National Human Services Assembly

Other Policy Priorities

Other Policy Priorities in View

The National Human Services Assembly supports a variety of other policies that are not part of our major initiatives.

Public Charge

The National Assembly is following the impending release of a notice of proposed rulemaking from the Department of Homeland Security to change the rules for immigrants who use certain public benefits. Under the current rules, an individual who is “likely to become primarily dependent on the government for subsistence” is determined a public charge. This happens during the application process for a change in their immigration status. Once an individual becomes a public charge, admission to the United States or adjustment of status is not granted. For now, receipt of only two public benefit currently count toward that determination—cash assistance, and long-term care at the government’s expense. Conversely, the forthcoming proposed rule would greatly expand the types of benefits that can be considered by the government in a public charge determination and would extend to public benefits received by dependents of immigrant applicant, even if those dependents are U.S. citizen children.


The organizations that comprise the human services sector share a common mission: to help everyone reach their full potential and contribute to their communities in meaningful ways.  Over 300 programs that help lay the foundation for strong communities rely on accurate census data for funding. An inaccurate census count threatens well-being by compromising funding for federal programs, including many critical human services. A precise census also safeguards fair representation. The census determines how residents are represented in federal, state, and local legislative bodies by apportioning congressional seats, Electoral College votes, and drawing state and local legislative districts. An inaccurate census leads to disproportionate constituent representation at all levels of government.

Citizenship Status

On March 26th, the Administration announced that the 2020 Census will ask every household in the country to record which members of their family are US citizens, a question that hasn’t been included on the census since 1950. Civil rights groups, experts who advise the Census Bureau, and former Census Bureau directors believe that the question will jeopardize an accurate head count because many non-citizens will fear that the government will use their status in harmful ways. The addition of the citizenship question incited calls for legal challenges, legislation, and requests for multiple congressional hearings on the issue. Additionally, six former Census Bureau directors have publicly opposed the untested citizenship question on the grounds that, traditionally, there is a multi-year process to refine and thoroughly test all new questions.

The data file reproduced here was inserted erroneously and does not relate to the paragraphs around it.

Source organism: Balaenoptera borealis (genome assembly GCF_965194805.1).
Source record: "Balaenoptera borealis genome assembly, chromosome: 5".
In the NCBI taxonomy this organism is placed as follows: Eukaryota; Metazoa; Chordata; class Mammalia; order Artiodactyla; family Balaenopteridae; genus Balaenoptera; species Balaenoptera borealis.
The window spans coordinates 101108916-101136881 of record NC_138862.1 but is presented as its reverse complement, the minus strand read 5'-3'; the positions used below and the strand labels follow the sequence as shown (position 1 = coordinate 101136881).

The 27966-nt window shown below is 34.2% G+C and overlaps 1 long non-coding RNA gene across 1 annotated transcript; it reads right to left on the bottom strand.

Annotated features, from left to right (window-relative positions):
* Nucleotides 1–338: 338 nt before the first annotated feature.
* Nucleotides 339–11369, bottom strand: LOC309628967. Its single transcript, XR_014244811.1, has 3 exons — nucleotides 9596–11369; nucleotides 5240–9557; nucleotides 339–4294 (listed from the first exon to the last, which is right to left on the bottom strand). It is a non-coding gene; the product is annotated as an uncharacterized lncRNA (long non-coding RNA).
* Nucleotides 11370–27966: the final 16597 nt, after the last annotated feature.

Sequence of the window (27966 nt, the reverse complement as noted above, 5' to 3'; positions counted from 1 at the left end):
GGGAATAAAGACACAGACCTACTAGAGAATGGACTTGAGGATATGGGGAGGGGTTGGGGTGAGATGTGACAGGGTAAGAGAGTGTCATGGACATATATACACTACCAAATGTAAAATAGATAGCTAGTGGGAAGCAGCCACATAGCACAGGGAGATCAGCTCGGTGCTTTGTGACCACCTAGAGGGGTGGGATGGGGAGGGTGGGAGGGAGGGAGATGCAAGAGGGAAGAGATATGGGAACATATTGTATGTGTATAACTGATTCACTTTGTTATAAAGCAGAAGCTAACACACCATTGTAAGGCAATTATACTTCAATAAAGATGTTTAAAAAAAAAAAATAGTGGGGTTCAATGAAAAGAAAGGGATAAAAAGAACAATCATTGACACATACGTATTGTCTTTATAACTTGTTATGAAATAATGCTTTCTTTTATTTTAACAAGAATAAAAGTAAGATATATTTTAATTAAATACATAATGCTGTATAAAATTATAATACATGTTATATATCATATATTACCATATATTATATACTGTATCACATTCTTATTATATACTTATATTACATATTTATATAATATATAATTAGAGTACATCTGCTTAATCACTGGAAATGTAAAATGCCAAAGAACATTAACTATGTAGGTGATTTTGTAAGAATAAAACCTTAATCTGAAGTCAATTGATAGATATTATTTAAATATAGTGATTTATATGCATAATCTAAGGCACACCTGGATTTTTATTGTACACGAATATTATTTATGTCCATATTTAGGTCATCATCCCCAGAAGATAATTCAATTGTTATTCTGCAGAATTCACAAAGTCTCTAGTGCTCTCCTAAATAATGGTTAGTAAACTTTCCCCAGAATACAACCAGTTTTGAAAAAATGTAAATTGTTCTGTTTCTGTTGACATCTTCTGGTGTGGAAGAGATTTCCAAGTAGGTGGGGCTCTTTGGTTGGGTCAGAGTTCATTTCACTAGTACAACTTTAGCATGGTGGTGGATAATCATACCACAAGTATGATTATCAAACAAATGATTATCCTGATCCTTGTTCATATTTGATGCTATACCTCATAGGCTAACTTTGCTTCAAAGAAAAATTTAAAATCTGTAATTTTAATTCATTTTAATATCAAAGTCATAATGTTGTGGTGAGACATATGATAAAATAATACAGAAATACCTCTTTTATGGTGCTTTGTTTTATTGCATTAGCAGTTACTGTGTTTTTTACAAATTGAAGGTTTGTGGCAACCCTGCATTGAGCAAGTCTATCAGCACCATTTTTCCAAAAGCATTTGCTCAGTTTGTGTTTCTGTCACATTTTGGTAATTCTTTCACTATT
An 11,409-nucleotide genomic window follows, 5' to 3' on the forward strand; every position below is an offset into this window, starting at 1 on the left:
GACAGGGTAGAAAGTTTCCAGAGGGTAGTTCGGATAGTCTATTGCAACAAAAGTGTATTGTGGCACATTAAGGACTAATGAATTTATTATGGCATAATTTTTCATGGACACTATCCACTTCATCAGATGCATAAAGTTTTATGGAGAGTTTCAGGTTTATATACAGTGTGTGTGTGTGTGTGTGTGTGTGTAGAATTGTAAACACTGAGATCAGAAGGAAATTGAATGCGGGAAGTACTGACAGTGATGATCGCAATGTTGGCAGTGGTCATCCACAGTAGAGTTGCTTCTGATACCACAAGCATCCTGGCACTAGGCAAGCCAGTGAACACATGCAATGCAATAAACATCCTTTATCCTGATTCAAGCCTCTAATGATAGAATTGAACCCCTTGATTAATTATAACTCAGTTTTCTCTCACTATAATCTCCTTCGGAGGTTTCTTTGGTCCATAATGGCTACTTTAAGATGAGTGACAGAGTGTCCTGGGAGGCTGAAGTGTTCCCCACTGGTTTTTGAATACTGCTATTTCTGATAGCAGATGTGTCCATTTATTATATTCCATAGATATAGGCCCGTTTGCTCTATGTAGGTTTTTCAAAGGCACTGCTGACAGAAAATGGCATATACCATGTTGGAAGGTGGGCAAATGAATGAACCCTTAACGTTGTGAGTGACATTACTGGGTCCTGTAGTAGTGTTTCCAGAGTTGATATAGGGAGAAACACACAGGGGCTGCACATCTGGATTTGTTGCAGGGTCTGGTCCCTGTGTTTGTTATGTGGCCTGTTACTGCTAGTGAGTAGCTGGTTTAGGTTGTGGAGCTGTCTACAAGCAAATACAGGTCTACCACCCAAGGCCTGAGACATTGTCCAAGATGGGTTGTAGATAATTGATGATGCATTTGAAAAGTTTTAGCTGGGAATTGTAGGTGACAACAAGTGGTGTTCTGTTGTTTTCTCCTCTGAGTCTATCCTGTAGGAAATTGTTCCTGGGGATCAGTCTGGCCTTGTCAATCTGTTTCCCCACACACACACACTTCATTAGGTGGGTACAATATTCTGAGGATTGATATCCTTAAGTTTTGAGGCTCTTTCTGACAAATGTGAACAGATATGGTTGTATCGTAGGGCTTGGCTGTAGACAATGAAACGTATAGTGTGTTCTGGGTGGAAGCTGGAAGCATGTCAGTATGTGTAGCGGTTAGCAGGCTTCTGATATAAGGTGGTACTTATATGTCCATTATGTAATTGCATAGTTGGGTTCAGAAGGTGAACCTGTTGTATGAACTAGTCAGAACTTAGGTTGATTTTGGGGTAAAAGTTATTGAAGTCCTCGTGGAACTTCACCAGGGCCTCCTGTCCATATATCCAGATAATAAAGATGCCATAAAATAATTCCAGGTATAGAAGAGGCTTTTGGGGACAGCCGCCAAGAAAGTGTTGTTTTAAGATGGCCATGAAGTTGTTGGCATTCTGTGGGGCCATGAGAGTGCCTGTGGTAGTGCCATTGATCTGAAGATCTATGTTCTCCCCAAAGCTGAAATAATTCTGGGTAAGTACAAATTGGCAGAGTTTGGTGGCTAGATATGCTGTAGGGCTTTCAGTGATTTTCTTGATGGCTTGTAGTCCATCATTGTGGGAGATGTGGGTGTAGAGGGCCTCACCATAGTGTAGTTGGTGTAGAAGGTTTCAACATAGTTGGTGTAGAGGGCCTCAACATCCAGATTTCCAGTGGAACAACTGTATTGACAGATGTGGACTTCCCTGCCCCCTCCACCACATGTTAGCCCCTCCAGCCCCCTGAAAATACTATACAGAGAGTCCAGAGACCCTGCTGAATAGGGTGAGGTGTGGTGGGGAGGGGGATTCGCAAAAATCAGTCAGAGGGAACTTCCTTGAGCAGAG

Adequate Funding

The decennial census is a massive effort to count all residents living in the United States. To conduct the testing and research required to ensure the accuracy of such a tremendous undertaking, the Census Bureau must be sufficiently funded. Although the census received more money than what was expected in the 2018 omnibus spending bill, that amount is still not enough to conduct a fair and accurate survey.

LGBTQ+ Inclusion

The 2020 Census will have a question asking couples whether they are in a same-sex relationship or an opposite-sex relationship. This thoughtful inclusion of LGBTQ+ couples is admirable. However, it still leaves room for undercounting single members of the LGBTQ+ community. The census has also been criticized because there is currently no option to distinguish transgender, bisexual, asexual, pansexual, and non-binary respondents.

The Census Bureau is seeking partners to promote the census and ensure a complete and accurate count in 2020. We encourage your organization to join as a partner.

HEA Reauthorization

The reauthorization of the Higher Education Act (HEA) is important for building community well-being because it provides entryways for access to affordable and high-quality post-secondary education opportunities.